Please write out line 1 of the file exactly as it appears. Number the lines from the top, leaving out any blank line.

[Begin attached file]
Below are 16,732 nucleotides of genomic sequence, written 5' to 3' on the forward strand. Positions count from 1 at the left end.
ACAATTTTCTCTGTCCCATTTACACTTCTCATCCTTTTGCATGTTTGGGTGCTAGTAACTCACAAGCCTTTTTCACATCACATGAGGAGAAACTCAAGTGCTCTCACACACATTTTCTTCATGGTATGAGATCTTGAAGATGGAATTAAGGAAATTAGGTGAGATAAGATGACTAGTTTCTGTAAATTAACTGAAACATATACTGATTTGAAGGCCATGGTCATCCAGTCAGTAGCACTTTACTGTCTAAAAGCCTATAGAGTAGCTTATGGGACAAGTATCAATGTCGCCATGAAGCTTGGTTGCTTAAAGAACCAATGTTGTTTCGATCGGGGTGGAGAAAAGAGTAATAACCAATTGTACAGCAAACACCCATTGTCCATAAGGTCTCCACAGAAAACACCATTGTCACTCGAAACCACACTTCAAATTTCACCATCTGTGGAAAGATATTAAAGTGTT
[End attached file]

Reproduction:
Below are 16,732 nucleotides of genomic sequence, written 5' to 3' on the forward strand. Positions count from 1 at the left end.